A left-wing American political movement was condemned for carrying out violent, criminal acts around the world on Oct. 31.

Slovenia declared Antifa is an “international terrorist organization” after activists allegedly plunged France into violence at the weekend.

The Central European country, which the previous U.S. first lady was born in, described the group as dangerous and financially backed by those who profit from civil unrest.

“Antifa is a global terrorist organization, supported by the capital of financial speculators who forge profits at the expense of the chaos caused by operation Antifa,” Prime Minister Janez Janša said on Twitter.

The remarks came after journalist Andy Ngo posted a video of one Antifa supporter repeatedly ramming a French police car with a shopping cart. He revealed protesters were trying to stop a conservative event organized by presidential candidate Eric Zemmour.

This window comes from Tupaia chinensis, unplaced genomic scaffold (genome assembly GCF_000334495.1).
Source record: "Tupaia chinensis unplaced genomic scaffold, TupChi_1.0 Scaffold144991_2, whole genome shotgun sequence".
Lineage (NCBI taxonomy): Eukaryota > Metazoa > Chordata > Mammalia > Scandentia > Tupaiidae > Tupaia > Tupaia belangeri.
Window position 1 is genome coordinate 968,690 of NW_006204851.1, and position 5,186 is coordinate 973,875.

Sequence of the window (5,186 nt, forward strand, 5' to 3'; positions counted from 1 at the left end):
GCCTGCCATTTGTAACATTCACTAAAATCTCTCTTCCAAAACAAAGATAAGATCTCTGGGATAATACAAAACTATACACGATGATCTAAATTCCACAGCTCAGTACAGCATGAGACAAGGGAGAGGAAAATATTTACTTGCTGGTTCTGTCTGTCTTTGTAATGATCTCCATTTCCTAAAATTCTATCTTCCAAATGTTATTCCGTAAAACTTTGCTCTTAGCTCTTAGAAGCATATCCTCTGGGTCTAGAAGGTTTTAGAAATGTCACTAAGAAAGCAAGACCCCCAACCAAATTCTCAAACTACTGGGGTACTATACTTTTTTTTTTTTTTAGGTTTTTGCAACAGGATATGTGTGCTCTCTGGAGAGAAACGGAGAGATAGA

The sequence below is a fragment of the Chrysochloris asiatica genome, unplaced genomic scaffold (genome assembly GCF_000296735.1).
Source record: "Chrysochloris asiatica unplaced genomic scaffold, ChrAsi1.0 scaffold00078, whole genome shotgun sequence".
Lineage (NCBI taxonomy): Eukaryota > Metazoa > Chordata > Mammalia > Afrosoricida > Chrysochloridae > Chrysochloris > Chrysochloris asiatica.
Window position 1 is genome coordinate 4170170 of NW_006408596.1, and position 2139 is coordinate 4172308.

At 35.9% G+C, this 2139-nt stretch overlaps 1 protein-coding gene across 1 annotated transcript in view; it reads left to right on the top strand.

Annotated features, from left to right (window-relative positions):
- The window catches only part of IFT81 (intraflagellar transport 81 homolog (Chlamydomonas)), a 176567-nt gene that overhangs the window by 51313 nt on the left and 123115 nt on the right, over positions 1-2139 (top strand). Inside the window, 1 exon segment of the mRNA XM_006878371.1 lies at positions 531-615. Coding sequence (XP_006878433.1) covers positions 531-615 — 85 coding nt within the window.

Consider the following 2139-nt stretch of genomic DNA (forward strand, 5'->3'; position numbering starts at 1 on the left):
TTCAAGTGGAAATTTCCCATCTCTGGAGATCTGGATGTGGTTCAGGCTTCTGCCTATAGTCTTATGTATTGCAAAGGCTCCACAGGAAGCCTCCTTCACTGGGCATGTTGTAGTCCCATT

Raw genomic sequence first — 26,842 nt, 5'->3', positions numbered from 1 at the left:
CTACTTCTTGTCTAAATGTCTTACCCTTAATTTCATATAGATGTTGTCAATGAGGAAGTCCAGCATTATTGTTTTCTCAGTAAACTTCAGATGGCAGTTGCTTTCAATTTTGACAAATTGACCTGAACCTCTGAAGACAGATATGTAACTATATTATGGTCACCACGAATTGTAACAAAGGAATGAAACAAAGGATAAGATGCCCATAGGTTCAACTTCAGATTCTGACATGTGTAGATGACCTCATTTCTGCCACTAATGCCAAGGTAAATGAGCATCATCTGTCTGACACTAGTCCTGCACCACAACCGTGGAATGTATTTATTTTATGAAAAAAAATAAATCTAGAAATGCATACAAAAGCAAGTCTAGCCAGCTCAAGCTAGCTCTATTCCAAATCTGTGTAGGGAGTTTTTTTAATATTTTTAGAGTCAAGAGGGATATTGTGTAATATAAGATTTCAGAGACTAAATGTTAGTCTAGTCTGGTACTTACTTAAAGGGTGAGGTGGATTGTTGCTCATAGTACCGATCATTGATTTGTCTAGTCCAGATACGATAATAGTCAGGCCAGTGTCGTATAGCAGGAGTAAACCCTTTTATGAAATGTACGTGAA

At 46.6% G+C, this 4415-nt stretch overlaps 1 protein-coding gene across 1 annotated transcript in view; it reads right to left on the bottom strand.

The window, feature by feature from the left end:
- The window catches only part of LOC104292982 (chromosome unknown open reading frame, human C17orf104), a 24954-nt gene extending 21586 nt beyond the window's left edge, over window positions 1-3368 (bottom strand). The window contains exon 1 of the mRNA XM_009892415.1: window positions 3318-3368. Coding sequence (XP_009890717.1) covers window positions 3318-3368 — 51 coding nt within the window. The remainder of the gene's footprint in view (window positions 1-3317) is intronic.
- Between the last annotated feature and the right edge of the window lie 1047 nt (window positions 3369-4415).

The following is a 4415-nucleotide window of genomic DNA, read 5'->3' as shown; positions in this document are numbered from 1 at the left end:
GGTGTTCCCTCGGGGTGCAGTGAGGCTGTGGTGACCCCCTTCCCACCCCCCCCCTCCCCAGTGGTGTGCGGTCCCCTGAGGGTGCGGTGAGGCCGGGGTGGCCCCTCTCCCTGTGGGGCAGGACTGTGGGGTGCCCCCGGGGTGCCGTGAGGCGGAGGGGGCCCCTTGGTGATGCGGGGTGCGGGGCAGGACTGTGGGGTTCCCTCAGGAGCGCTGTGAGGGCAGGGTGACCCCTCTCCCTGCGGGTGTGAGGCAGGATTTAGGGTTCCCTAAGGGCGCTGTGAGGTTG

Local newspaper Le Figaro reported about 600 demonstrators gathered in Nantes to oppose Zemmour. Some of them demanded the candidate dies.

Zemmour was unimpressed by what he considers to be left-wing extremism.

“We know who [the late Soviet Union dictator] Joseph Stalin was [and] we know the hundreds of thousands of deaths he caused,” he said according to the publication. “These people are just his distant descendants.”

Donald Trump previously urged former Secretary of State Mike Pompeo to designate Antifa as a terrorist group before his first term of presidency ended.

This prompted former U.S. Attorney General William Barr to warn violence “instigated and carried out by Antifa and other similar groups, in connection with the unrest, is domestic terrorism and will be treated accordingly.”

Antifa supporters previously joined Black Lives Matter activists for at least one daily demonstration of violence and destruction in 2020.

The FBI partly blames Antifa for escalating violence, following the death-in-custody of Minnesotan George Floyd.

Sign up to receive our latest news!

By submitting this form, I agree to the terms.